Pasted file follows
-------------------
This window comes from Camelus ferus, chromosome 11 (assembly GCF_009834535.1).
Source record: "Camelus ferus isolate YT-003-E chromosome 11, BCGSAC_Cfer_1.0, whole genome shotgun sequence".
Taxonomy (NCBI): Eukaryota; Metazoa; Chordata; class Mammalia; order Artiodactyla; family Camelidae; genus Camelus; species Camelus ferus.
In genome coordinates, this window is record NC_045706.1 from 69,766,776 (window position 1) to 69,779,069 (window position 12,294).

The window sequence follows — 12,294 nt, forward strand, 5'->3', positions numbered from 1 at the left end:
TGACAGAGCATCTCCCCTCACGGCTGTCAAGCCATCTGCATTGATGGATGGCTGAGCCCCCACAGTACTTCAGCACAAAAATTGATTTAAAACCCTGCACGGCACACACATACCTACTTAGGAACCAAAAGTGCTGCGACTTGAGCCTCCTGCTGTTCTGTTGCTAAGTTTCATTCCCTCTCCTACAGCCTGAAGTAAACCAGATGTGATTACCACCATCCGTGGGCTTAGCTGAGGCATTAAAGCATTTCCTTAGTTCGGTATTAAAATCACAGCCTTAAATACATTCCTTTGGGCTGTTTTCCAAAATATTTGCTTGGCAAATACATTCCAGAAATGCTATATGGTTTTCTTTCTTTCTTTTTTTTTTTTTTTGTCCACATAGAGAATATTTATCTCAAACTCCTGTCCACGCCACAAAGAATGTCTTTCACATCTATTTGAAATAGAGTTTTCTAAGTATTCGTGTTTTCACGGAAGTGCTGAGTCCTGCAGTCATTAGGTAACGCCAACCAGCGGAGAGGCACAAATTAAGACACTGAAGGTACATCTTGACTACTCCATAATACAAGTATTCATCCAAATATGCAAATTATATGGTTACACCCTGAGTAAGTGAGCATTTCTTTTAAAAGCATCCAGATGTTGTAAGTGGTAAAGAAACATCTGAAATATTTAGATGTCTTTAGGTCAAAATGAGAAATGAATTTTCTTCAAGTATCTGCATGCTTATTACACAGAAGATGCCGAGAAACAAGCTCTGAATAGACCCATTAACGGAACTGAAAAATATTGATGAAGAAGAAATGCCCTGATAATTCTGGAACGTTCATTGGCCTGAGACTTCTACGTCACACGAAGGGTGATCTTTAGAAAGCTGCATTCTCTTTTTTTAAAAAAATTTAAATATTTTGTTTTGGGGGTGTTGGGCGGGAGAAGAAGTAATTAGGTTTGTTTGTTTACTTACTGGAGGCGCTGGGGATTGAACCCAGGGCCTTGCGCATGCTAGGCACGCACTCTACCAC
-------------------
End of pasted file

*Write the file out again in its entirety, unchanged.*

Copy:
This window comes from Camelus ferus, chromosome 11 (assembly GCF_009834535.1).
Source record: "Camelus ferus isolate YT-003-E chromosome 11, BCGSAC_Cfer_1.0, whole genome shotgun sequence".
Taxonomy (NCBI): Eukaryota; Metazoa; Chordata; class Mammalia; order Artiodactyla; family Camelidae; genus Camelus; species Camelus ferus.
In genome coordinates, this window is record NC_045706.1 from 69,766,776 (window position 1) to 69,779,069 (window position 12,294).

The window sequence follows — 12,294 nt, forward strand, 5'->3', positions numbered from 1 at the left end:
TGACAGAGCATCTCCCCTCACGGCTGTCAAGCCATCTGCATTGATGGATGGCTGAGCCCCCACAGTACTTCAGCACAAAAATTGATTTAAAACCCTGCACGGCACACACATACCTACTTAGGAACCAAAAGTGCTGCGACTTGAGCCTCCTGCTGTTCTGTTGCTAAGTTTCATTCCCTCTCCTACAGCCTGAAGTAAACCAGATGTGATTACCACCATCCGTGGGCTTAGCTGAGGCATTAAAGCATTTCCTTAGTTCGGTATTAAAATCACAGCCTTAAATACATTCCTTTGGGCTGTTTTCCAAAATATTTGCTTGGCAAATACATTCCAGAAATGCTATATGGTTTTCTTTCTTTCTTTTTTTTTTTTTTTGTCCACATAGAGAATATTTATCTCAAACTCCTGTCCACGCCACAAAGAATGTCTTTCACATCTATTTGAAATAGAGTTTTCTAAGTATTCGTGTTTTCACGGAAGTGCTGAGTCCTGCAGTCATTAGGTAACGCCAACCAGCGGAGAGGCACAAATTAAGACACTGAAGGTACATCTTGACTACTCCATAATACAAGTATTCATCCAAATATGCAAATTATATGGTTACACCCTGAGTAAGTGAGCATTTCTTTTAAAAGCATCCAGATGTTGTAAGTGGTAAAGAAACATCTGAAATATTTAGATGTCTTTAGGTCAAAATGAGAAATGAATTTTCTTCAAGTATCTGCATGCTTATTACACAGAAGATGCCGAGAAACAAGCTCTGAATAGACCCATTAACGGAACTGAAAAATATTGATGAAGAAGAAATGCCCTGATAATTCTGGAACGTTCATTGGCCTGAGACTTCTACGTCACACGAAGGGTGATCTTTAGAAAGCTGCATTCTCTTTTTTTAAAAAAATTTAAATATTTTGTTTTGGGGGTGTTGGGCGGGAGAAGAAGTAATTAGGTTTGTTTGTTTACTTACTGGAGGCGCTGGGGATTGAACCCAGGGCCTTGCGCATGCTAGGCACGCACTCTACCAC